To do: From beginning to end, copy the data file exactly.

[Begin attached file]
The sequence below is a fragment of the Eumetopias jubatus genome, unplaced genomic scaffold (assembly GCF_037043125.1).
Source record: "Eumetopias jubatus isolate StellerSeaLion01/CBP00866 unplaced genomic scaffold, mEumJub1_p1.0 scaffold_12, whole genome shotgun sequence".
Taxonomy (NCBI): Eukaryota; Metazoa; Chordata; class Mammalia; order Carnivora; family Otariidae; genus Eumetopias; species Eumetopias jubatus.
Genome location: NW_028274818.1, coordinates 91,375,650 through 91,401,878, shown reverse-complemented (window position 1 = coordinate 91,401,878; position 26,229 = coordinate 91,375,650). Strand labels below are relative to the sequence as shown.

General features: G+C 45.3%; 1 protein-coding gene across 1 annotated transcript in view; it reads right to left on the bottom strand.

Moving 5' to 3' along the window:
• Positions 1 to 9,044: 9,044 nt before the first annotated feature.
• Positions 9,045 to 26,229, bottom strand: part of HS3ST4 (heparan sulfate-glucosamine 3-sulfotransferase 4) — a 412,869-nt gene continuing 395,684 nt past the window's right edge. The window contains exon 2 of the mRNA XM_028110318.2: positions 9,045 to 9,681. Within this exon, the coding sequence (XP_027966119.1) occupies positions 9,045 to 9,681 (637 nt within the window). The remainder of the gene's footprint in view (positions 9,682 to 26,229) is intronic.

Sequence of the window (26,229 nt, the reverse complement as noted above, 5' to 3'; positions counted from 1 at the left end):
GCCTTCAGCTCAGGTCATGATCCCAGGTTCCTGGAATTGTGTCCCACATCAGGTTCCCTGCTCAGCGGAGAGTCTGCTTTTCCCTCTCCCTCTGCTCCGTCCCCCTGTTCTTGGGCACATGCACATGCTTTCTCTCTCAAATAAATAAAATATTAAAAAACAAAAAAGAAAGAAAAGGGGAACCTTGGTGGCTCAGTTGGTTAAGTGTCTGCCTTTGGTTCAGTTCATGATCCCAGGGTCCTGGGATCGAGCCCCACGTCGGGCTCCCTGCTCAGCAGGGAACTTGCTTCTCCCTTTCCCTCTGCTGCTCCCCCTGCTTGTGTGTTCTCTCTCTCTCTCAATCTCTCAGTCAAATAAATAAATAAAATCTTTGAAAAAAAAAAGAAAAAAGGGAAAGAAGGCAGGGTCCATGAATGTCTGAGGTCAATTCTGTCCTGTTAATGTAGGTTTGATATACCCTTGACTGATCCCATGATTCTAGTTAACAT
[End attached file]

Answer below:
The sequence below is a fragment of the Eumetopias jubatus genome, unplaced genomic scaffold (assembly GCF_037043125.1).
Source record: "Eumetopias jubatus isolate StellerSeaLion01/CBP00866 unplaced genomic scaffold, mEumJub1_p1.0 scaffold_12, whole genome shotgun sequence".
Taxonomy (NCBI): Eukaryota; Metazoa; Chordata; class Mammalia; order Carnivora; family Otariidae; genus Eumetopias; species Eumetopias jubatus.
Genome location: NW_028274818.1, coordinates 91,375,650 through 91,401,878, shown reverse-complemented (window position 1 = coordinate 91,401,878; position 26,229 = coordinate 91,375,650). Strand labels below are relative to the sequence as shown.

General features: G+C 45.3%; 1 protein-coding gene across 1 annotated transcript in view; it reads right to left on the bottom strand.

Moving 5' to 3' along the window:
• Positions 1 to 9,044: 9,044 nt before the first annotated feature.
• Positions 9,045 to 26,229, bottom strand: part of HS3ST4 (heparan sulfate-glucosamine 3-sulfotransferase 4) — a 412,869-nt gene continuing 395,684 nt past the window's right edge. The window contains exon 2 of the mRNA XM_028110318.2: positions 9,045 to 9,681. Within this exon, the coding sequence (XP_027966119.1) occupies positions 9,045 to 9,681 (637 nt within the window). The remainder of the gene's footprint in view (positions 9,682 to 26,229) is intronic.

Sequence of the window (26,229 nt, the reverse complement as noted above, 5' to 3'; positions counted from 1 at the left end):
GCCTTCAGCTCAGGTCATGATCCCAGGTTCCTGGAATTGTGTCCCACATCAGGTTCCCTGCTCAGCGGAGAGTCTGCTTTTCCCTCTCCCTCTGCTCCGTCCCCCTGTTCTTGGGCACATGCACATGCTTTCTCTCTCAAATAAATAAAATATTAAAAAACAAAAAAGAAAGAAAAGGGGAACCTTGGTGGCTCAGTTGGTTAAGTGTCTGCCTTTGGTTCAGTTCATGATCCCAGGGTCCTGGGATCGAGCCCCACGTCGGGCTCCCTGCTCAGCAGGGAACTTGCTTCTCCCTTTCCCTCTGCTGCTCCCCCTGCTTGTGTGTTCTCTCTCTCTCTCAATCTCTCAGTCAAATAAATAAATAAAATCTTTGAAAAAAAAAAGAAAAAAGGGAAAGAAGGCAGGGTCCATGAATGTCTGAGGTCAATTCTGTCCTGTTAATGTAGGTTTGATATACCCTTGACTGATCCCATGATTCTAGTTAACAT